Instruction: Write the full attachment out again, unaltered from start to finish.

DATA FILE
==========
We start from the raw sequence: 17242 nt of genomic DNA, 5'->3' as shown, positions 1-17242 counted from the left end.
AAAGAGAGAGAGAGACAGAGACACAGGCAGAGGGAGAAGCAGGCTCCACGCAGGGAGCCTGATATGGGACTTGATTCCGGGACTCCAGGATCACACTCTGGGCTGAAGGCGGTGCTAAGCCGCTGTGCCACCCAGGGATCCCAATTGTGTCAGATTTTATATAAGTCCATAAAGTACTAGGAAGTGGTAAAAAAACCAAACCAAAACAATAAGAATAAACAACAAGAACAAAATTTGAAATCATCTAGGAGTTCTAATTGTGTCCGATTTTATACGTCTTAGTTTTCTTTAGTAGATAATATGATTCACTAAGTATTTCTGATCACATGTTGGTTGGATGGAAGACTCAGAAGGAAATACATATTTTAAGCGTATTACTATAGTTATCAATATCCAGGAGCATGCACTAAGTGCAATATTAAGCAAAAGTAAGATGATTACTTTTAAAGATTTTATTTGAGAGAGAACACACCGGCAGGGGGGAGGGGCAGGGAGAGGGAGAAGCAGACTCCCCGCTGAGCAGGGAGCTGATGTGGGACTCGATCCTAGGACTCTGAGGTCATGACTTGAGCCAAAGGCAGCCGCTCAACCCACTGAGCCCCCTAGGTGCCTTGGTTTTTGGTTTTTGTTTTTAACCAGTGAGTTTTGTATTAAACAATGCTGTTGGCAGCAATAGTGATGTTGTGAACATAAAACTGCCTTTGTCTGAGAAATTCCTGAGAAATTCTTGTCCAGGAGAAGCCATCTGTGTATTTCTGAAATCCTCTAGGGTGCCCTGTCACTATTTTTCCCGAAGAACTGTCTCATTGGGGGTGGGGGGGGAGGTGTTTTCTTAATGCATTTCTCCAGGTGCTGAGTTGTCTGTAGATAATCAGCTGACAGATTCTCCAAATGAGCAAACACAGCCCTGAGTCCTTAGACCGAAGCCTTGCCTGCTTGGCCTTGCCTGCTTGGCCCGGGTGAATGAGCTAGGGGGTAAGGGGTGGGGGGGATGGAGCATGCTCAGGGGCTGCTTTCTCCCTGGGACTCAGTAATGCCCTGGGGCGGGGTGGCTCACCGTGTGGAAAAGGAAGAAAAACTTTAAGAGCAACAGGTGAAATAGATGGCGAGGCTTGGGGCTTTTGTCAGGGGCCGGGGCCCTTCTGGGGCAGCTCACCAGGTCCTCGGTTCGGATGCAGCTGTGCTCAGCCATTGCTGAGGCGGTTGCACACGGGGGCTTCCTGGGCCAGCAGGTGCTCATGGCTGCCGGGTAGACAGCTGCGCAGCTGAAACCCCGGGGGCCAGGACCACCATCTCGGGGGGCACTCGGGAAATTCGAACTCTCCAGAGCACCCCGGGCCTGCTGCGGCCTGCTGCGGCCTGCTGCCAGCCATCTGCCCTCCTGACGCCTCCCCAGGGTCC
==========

We start from the raw sequence: 17242 nt of genomic DNA, 5'->3' as shown, positions 1-17242 counted from the left end.
AAAGAGAGAGAGAGACAGAGACACAGGCAGAGGGAGAAGCAGGCTCCACGCAGGGAGCCTGATATGGGACTTGATTCCGGGACTCCAGGATCACACTCTGGGCTGAAGGCGGTGCTAAGCCGCTGTGCCACCCAGGGATCCCAATTGTGTCAGATTTTATATAAGTCCATAAAGTACTAGGAAGTGGTAAAAAAACCAAACCAAAACAATAAGAATAAACAACAAGAACAAAATTTGAAATCATCTAGGAGTTCTAATTGTGTCCGATTTTATACGTCTTAGTTTTCTTTAGTAGATAATATGATTCACTAAGTATTTCTGATCACATGTTGGTTGGATGGAAGACTCAGAAGGAAATACATATTTTAAGCGTATTACTATAGTTATCAATATCCAGGAGCATGCACTAAGTGCAATATTAAGCAAAAGTAAGATGATTACTTTTAAAGATTTTATTTGAGAGAGAACACACCGGCAGGGGGGAGGGGCAGGGAGAGGGAGAAGCAGACTCCCCGCTGAGCAGGGAGCTGATGTGGGACTCGATCCTAGGACTCTGAGGTCATGACTTGAGCCAAAGGCAGCCGCTCAACCCACTGAGCCCCCTAGGTGCCTTGGTTTTTGGTTTTTGTTTTTAACCAGTGAGTTTTGTATTAAACAATGCTGTTGGCAGCAATAGTGATGTTGTGAACATAAAACTGCCTTTGTCTGAGAAATTCCTGAGAAATTCTTGTCCAGGAGAAGCCATCTGTGTATTTCTGAAATCCTCTAGGGTGCCCTGTCACTATTTTTCCCGAAGAACTGTCTCATTGGGGGTGGGGGGGGAGGTGTTTTCTTAATGCATTTCTCCAGGTGCTGAGTTGTCTGTAGATAATCAGCTGACAGATTCTCCAAATGAGCAAACACAGCCCTGAGTCCTTAGACCGAAGCCTTGCCTGCTTGGCCTTGCCTGCTTGGCCCGGGTGAATGAGCTAGGGGGTAAGGGGTGGGGGGGATGGAGCATGCTCAGGGGCTGCTTTCTCCCTGGGACTCAGTAATGCCCTGGGGCGGGGTGGCTCACCGTGTGGAAAAGGAAGAAAAACTTTAAGAGCAACAGGTGAAATAGATGGCGAGGCTTGGGGCTTTTGTCAGGGGCCGGGGCCCTTCTGGGGCAGCTCACCAGGTCCTCGGTTCGGATGCAGCTGTGCTCAGCCATTGCTGAGGCGGTTGCACACGGGGGCTTCCTGGGCCAGCAGGTGCTCATGGCTGCCGGGTAGACAGCTGCGCAGCTGAAACCCCGGGGGCCAGGACCACCATCTCGGGGGGCACTCGGGAAATTCGAACTCTCCAGAGCACCCCGGGCCTGCTGCGGCCTGCTGCGGCCTGCTGCCAGCCATCTGCCCTCCTGACGCCTCCCCAGGGTCC